The plurality of experience in Kozer’s work is matched by the plurality of his language. A Cuban-American with Jewish parents and a Spanish wife, Kozer is less interested in defining his identity than in exploring the contradictions to which it gives him access. He describes the Spanish of his poetry as an ‘absorbent’ language, and Anima is scattered with fragments of Beatles lyrics, Ezra Pound’s Cantos, biblical verses, Havana street slang, Latin phrases and Italian musical terms. ‘I am all in favour of this mestizaje,’ he says in an interview, his choice of this politically-charged word bringing to mind not only the ‘mixing’ of Spanish conquistadores with indigenous peoples in Latin America, but also the contemporary mingling of Latin-American cultures with their neighbours in the North.
Boyle welcomes this spirit of mestizaje into his translation, using an English that is as absorbent as Kozer’s Spanish. He makes bold choices, translating Cuban slang into equally localised English, knowing that with a writer like Kozer, adding new geographical associations enriches rather than disorientates the work. When he opts for ‘old geezer’ to replace ‘ocambo’, a Cuban colloquialism of African origin, but leaves us with ‘a couple/ of pesos’ a few lines later, it works perfectly. ‘I confuse/ country/ with country’, Kozer writes in the same poem, and we are invited to do the same.
There are moments when Boyle does not translate at all, or does so as an afterthought: ‘Beautiful word the word bellota (uneatable) (acorn).’ This is a technique of Kozer’s as well. He also interprets parenthetically for his readers – ‘daturas (campánulas)’, ‘datura (harebells)’. His interest in language is in its sound as much as its meaning, this is a means of allowing the reader to experience the musicality of a word without immediately passing through it to the meaning. Elsewhere, the use of repetition does the opposite, emphasising the sound of a word after we have already absorbed its significance:
[…] soon the carpenter’s brace sawdust vice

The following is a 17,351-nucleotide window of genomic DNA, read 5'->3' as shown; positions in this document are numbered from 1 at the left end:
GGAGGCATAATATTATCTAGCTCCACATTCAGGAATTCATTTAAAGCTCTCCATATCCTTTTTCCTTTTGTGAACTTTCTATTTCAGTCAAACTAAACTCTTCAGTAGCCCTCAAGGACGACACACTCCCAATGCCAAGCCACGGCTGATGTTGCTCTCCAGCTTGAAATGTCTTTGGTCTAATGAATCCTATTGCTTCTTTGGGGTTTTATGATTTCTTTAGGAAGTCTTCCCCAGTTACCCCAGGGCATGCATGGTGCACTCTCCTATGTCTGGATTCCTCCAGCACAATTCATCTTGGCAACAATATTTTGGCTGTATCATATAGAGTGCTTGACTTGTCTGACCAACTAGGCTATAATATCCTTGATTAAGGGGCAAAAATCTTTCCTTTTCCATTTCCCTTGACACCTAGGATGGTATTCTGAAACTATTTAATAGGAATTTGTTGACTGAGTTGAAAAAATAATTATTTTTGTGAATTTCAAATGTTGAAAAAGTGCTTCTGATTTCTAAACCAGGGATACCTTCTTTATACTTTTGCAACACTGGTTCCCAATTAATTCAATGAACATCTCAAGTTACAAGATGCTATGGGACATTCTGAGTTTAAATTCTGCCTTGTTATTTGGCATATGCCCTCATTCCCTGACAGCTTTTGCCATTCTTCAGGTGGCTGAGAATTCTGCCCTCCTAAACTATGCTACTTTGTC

plane will thoroughly
(golgotha golgotha) thin down
The repetition of Golgotha makes us think more of its texture as a word, its rhythm echoing the sound and back-and-forth motion of the carpenter’s sanding. Kozer’s readers are always aware that on either side of the signifier lies the sound from which it is made, just as on either side of the immediate present of his poetry there stretches an infinity of time.
In his essay on the Neobaroque, a name given to the strand of highly difficult, modernist-influenced Latin American poetry with which he identifies himself, Kozer says that these poets belong to a time attuned not only to the classical but also to its detritus; to Order, but also to Chaos. This is one reason why his poetry seems so at home in Boyle’s extraordinary English translation. Anima is polyphonic and many-tongued, although, depending on where you begin, different things are recognisable and different things are new: where in the original the Beatles lyrics were in the foreign language, here they are familiar and it is words like bellota that are foreign. The words from other languages often remain untranslated by either Kozer or Boyle, and are woven into the fabric untouched. To read Anima in translation is merely to take a step sideways and approach it from a different starting point. This poetry already belongs everywhere.